China’s Ivory Ban Signals Hope For Elephants, Millennials Want Classic Cars, and More Fresh News

Despite the global embargo on elephant ivory that has been in place since 1990, the rate of elephant slaughter for tusks is at a crisis point. In this picture, three female African bush elephants travel as a small herd in Tanzania. Photo by Ikiwaner, taken July 29, 2010, licensed under the terms of the GNU Free Documentation License, Version 1.2.


News and updates from around the arts and auction community:

  • China has announced a plan to phase out all ivory trade and processing by the end of 2017. While African governments have been increasingly cracking down on poachers and traffickers, on-the-ground actions alone are not enough. China’s decision is a crucial step to help stop the crisis. [Read more from the African Wildlife Foundation]
  • Baby boomers are still a force in the classic car market, but guess who’s muscling in and building important collections? The answer, according to Barrett-Jackson auction house, is millennials. [Read more from The Arizona Republic]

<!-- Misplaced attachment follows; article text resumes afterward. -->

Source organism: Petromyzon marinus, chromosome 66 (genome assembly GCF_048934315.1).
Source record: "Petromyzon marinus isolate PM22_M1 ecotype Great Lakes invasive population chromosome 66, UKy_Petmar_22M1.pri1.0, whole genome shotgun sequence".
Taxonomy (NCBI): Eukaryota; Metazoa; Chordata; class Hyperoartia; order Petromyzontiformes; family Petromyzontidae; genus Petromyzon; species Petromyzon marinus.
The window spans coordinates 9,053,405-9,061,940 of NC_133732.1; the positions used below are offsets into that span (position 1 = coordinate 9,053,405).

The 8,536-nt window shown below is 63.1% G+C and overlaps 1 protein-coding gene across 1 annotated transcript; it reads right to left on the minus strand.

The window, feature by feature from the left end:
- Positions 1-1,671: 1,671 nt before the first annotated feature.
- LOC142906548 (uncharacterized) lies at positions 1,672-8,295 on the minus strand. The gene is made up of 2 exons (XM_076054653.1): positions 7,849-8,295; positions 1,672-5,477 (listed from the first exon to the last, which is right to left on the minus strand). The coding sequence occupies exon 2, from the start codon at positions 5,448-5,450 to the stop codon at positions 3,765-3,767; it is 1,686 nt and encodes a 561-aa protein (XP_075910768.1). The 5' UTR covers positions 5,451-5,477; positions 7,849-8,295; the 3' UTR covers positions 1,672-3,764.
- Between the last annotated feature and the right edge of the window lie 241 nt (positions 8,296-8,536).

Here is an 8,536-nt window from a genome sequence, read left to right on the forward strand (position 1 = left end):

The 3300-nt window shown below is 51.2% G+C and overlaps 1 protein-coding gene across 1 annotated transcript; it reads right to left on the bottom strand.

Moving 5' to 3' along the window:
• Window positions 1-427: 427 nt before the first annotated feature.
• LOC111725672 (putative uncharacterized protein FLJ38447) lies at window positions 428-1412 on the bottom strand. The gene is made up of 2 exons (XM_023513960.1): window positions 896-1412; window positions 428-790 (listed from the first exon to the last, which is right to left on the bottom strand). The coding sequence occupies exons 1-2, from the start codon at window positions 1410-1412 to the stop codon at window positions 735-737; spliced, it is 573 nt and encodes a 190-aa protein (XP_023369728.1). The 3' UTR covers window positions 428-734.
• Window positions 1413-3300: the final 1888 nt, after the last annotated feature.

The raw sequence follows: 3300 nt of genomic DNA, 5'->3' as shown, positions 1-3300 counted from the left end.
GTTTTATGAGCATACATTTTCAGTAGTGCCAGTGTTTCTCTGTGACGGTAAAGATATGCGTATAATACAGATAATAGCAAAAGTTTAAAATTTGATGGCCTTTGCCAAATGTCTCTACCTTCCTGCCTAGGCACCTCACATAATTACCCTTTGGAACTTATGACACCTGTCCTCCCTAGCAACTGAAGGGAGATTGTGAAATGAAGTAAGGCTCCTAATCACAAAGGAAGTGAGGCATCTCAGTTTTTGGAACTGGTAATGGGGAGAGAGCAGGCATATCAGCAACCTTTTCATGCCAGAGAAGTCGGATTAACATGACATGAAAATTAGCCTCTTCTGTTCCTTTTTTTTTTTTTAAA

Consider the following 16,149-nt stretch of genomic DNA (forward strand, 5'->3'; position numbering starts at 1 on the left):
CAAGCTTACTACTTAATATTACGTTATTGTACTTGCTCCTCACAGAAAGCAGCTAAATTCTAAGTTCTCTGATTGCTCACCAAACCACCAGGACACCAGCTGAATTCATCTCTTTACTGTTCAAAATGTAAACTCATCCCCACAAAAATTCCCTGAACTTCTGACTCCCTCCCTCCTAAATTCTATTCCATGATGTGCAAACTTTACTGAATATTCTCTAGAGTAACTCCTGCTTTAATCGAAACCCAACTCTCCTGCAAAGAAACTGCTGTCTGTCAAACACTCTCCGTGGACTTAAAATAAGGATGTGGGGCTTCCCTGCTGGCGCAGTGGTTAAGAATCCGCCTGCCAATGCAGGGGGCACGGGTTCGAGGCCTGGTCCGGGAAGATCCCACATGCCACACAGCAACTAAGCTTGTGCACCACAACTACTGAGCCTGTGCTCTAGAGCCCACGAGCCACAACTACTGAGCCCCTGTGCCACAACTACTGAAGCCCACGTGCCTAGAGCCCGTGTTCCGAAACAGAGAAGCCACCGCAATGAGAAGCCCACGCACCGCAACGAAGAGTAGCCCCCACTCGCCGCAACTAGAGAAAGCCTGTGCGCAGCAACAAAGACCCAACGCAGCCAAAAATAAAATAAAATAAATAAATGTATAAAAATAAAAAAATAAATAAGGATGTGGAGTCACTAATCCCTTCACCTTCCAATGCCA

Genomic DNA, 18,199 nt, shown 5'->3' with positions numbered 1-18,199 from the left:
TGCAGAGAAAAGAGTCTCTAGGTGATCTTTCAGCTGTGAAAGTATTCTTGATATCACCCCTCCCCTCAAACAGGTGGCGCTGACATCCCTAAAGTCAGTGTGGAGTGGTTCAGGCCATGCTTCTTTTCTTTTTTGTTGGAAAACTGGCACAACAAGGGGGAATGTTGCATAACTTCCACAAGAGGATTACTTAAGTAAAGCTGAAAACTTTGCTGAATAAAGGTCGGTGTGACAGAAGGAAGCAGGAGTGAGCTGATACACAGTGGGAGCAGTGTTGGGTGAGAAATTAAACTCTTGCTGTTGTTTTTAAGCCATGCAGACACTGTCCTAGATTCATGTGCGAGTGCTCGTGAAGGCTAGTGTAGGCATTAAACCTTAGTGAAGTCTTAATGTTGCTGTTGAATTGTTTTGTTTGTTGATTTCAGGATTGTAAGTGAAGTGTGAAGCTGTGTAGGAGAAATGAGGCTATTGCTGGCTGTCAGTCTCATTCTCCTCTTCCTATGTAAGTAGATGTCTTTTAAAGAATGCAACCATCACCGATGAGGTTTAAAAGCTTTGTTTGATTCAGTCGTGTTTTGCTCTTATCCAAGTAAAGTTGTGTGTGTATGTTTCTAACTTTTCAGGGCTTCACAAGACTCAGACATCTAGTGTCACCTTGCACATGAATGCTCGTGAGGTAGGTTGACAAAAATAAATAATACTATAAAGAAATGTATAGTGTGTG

• A uniform worn by Babe Ruth in 1938 to promote the 1939-40 New York World’s Fair knocked it out of the park in the wee hours of Sunday morning. It topped prices realized at SCP’s Winter Premier online auction, selling for $227,854. [Read more from Sports Collectors Daily]
  • The drum kit used in the Beatles’ recording of Love Me Do is headed to auction. While it was a session musician, not Ringo Starr, who played on the track, the kit is still very much a part of Beatles history, since Love Me Do was the band’s first #1 single in America. [Read more from NME]

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